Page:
2nd annual 5K set for July 9

 THE SMILE — That’s what will be remembered most about Preston Peterson by his parents, Tammy and Tom. Entry forms for the Press On For Preston 5K can be found on the Facebook page Preston Fund Memorial 5K Run/Walk. (Star Eagle photo by Jim Lutgens)


Usually, Tammy Peterson is the parent who breaks down when thinking or talking about her late son, Preston.

Not this time.

It was the dad, the strong and stoic Tom Peterson, who got up from the table to compose himself as the Petersons talked about the second annual fun run/walk in Preston’s honor, set for July 9 during New Richland’s Farm and City Days. The Press On For Preston 5K begins at 8 a.m. at NR City Hall, where you can pick up entry forms.

Lyndsay Carlson, Abbey Holland and Cyndi Bartness, friends of the Peterson family, organized the first run last year to remember Preston and fund a memorial scholarship.

What does Tammy remember about Preston?

“His smile,” she said. “Just his good-natured, kind attitude. He really was just so kind-hearted and loving.”

“He would do anything for anybody,” said Tom. “But he couldn’t tell himself he was worthwhile.”

Preston took his own life Dec. 17, 2014, just months after graduating from NRHEG High School, and his family has had to deal with not only the loss but also the stigma that follows.

“There’s such a stigma with depression and suicide,” said Tammy. “You get cancer, you get diabetes, you get some help. So many people with depression don’t get help. Cancer can be terminal if left untreated. Depression can also be terminal.”

Born Feb. 22, 1996, Preston Robert Peterson was the third of seven children for Tom and Tammy, a quiet, family-oriented couple known to live life the right way and teach their kids the ways of their church, Vista Covenant, which Tom said has been “wonderful” throughout the ordeal.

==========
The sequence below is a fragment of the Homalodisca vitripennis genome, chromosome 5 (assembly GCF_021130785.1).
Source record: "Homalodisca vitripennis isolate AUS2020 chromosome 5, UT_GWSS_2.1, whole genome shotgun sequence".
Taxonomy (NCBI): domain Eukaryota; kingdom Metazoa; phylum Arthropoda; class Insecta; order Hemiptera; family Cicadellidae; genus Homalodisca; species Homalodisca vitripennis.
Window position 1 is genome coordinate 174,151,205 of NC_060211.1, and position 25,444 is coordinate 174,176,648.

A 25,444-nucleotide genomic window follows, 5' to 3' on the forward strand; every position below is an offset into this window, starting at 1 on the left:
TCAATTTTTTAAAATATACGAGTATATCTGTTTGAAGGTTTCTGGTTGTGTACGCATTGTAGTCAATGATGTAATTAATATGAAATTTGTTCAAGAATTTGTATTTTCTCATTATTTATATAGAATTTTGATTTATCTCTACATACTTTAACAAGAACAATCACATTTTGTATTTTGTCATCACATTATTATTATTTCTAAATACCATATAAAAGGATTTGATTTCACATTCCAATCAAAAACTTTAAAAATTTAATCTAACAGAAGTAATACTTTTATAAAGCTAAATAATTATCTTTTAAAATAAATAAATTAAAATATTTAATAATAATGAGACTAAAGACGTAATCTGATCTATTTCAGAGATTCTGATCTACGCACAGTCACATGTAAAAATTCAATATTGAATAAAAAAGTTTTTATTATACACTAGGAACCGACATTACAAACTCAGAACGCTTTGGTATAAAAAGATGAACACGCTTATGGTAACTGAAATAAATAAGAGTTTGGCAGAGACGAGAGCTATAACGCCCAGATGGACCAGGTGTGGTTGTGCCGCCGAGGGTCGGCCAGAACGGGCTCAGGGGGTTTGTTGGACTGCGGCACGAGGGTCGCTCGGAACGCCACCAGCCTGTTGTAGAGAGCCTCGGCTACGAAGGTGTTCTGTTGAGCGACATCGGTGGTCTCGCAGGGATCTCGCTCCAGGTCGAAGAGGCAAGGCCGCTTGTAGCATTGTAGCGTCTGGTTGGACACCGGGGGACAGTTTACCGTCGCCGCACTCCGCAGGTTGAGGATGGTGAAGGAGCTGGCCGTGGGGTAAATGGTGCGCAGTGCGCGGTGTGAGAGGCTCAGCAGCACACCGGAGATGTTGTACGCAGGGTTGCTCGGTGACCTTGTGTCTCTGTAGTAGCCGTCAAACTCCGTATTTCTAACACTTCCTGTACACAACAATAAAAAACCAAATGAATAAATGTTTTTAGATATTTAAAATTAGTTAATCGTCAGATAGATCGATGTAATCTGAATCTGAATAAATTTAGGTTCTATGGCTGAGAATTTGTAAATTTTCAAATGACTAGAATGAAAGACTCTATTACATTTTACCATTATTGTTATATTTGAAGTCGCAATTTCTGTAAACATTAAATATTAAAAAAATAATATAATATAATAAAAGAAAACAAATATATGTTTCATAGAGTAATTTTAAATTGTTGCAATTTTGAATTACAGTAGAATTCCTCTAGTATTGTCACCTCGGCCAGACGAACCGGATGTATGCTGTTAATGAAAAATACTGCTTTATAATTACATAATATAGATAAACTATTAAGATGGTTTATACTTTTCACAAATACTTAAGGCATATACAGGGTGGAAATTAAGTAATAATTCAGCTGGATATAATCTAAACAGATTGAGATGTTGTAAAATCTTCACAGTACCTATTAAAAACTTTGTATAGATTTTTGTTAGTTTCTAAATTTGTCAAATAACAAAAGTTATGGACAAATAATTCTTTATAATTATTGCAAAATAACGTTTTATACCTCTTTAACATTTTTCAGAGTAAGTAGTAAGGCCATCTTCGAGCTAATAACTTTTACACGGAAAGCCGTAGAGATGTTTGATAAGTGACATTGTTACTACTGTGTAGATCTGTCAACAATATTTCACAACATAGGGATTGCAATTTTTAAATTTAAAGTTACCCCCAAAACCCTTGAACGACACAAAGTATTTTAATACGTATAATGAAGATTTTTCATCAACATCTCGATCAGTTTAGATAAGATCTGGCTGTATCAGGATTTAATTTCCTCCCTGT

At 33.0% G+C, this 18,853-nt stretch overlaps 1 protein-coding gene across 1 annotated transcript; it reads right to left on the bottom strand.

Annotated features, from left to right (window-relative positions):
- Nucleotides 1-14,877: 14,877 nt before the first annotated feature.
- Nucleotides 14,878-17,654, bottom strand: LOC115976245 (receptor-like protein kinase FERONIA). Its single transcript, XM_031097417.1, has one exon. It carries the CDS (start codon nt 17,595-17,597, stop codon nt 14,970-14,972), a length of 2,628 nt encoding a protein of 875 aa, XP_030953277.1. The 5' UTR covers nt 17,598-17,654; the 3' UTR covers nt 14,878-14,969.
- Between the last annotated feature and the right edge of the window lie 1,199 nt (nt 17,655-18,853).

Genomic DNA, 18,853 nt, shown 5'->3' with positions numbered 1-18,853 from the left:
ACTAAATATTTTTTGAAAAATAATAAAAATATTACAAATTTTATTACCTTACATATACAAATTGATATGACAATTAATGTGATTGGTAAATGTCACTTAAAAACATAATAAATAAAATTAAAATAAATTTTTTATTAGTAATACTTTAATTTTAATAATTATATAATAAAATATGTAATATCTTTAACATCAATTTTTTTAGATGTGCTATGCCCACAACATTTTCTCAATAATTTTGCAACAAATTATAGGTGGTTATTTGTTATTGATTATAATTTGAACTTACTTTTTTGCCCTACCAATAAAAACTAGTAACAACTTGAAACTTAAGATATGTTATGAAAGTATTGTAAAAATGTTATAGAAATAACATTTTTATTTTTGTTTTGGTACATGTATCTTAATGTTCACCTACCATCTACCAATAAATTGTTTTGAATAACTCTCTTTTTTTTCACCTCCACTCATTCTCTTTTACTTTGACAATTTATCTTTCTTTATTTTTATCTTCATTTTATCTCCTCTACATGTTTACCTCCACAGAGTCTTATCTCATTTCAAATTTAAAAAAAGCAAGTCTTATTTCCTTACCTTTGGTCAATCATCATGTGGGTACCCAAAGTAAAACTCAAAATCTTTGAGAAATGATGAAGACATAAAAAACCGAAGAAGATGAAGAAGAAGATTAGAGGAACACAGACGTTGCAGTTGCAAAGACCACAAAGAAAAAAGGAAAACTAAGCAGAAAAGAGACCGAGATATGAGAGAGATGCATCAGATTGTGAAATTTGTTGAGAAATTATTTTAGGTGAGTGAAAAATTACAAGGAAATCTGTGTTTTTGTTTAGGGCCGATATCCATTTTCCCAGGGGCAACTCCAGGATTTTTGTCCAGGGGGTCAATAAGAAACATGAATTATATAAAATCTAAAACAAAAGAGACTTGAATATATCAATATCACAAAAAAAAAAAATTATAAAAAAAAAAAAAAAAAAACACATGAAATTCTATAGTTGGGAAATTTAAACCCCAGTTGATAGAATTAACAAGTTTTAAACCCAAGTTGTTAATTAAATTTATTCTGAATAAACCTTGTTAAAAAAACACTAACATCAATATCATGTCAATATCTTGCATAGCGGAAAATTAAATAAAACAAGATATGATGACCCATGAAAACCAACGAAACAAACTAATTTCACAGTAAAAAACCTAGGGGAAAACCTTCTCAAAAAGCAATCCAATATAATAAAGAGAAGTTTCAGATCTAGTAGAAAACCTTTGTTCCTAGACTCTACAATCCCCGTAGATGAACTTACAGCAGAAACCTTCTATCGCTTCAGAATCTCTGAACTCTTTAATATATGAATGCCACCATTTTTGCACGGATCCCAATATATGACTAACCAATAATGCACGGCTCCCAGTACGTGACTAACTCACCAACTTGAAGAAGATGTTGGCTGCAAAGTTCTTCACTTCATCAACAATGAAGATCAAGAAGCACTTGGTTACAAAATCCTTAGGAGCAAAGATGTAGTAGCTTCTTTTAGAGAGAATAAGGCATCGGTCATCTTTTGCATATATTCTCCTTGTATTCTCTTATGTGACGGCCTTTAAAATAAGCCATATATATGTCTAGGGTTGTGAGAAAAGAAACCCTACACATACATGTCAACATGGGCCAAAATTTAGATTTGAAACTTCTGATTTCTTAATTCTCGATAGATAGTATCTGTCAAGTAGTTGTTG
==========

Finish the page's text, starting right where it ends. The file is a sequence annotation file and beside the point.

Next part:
Payden, 25, is the oldest. There’s also Parker, 23; Palmer, 18; Perry, 16; Paige, 14; and Porter, 12.

The Petersons agreed there will be no more.

“Guaranteed,” said Tom, who coached all his sons in youth football.

There will, however, always be a void left by Preston, who would be 20.

The Petersons said he was a normal, happy kid growing up, not exhibiting any issues until his freshman year of high school, when he struggled somewhat in math.

Classmates would say, “Hey, Preston! Can you help us with math? Oh, that’s right. You can’t do math!”

He went to girls’ basketball games and came home at halftime.

A successful athlete, he just didn’t feel like he fit in.

“When he was a junior, he came home and said he heard a radio program on social anxiety disorder,” said Tammy. “He said, ‘That’s me.’”

Medical attention was sought at that point. But it didn’t help his self-esteem, which spiraled when he dabbled in drugs, about which he felt experienced particular anxiety.

Preston started classes at South Central College in the fall of 2014 and things appeared to be headed in the right direction when, after a stumble, insurance issues forced Tom to bring him home from a facility in December of that year.

Tammy remembers Tom’s final words to Preston: “I love you. Everything is going to be all right.”

The Petersons had no warning what would happen in their house that night. Preston left no note. But he may have left a message.

Tom displayed a wristband he hasn’t removed in two years, a wristband with the well-known Serenity Prayer. Preston also owned one, though he didn’t wear it the last couple weeks of his life. Until the final night.

“He had put it on,” said Tom. “But I don’t think he did it for himself. He did it for us.”